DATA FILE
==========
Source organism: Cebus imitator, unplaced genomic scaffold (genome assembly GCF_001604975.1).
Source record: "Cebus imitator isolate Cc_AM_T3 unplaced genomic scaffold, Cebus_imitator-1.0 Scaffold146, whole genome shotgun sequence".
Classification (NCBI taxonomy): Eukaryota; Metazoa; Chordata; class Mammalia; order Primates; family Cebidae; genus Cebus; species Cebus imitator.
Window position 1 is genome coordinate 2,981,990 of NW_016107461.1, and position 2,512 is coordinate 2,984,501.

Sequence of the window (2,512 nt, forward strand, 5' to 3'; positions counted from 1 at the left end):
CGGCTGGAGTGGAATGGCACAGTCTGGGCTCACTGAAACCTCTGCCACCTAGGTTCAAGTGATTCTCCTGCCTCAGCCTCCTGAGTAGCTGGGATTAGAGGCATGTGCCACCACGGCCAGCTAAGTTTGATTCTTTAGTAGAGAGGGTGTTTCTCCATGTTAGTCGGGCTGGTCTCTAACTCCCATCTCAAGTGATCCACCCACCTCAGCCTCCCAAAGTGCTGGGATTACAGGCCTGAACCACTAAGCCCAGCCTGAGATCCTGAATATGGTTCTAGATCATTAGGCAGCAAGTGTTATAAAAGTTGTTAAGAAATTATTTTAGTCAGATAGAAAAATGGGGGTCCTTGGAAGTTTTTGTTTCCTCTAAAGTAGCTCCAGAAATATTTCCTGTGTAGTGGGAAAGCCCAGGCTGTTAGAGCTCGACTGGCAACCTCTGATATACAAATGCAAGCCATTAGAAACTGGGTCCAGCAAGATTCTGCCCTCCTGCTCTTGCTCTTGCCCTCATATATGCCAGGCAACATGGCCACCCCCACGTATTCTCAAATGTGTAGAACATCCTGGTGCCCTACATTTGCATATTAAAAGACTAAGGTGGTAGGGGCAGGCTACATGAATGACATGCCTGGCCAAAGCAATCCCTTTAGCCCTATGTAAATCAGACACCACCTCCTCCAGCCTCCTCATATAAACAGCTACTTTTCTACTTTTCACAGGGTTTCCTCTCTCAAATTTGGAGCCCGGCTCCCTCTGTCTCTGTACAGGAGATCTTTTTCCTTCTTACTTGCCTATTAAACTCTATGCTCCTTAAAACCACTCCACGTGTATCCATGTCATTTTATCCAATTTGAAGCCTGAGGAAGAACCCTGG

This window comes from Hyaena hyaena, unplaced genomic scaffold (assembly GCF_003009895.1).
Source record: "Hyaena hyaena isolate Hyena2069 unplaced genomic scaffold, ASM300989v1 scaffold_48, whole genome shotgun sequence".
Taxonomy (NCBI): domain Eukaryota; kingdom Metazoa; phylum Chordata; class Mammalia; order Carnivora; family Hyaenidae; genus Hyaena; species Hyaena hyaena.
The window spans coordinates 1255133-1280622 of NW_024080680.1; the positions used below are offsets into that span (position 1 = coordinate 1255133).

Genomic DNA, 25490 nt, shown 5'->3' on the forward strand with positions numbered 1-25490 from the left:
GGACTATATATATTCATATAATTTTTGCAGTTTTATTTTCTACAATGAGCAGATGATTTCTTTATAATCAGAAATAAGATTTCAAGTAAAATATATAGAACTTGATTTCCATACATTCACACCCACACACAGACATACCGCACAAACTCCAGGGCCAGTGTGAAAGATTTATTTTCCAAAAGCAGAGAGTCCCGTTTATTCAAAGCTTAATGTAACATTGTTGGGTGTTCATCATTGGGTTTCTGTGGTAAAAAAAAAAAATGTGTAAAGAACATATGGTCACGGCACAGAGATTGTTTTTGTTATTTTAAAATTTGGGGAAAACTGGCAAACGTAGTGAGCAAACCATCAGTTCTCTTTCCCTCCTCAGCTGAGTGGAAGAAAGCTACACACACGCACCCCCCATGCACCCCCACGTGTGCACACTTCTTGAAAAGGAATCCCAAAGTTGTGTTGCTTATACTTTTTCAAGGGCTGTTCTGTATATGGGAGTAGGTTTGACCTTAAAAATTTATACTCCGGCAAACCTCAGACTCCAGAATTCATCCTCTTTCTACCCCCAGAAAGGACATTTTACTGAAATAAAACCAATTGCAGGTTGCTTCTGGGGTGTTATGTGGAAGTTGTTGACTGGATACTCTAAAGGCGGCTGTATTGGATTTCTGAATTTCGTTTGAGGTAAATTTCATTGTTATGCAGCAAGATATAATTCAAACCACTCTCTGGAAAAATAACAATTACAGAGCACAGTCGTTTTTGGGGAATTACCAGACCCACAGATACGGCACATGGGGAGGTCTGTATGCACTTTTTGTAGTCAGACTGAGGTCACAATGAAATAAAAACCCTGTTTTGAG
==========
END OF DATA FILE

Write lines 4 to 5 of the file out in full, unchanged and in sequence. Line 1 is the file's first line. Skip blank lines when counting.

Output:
Window position 1 is genome coordinate 2,981,990 of NW_016107461.1, and position 2,512 is coordinate 2,984,501.

Sequence of the window (2,512 nt, forward strand, 5' to 3'; positions counted from 1 at the left end):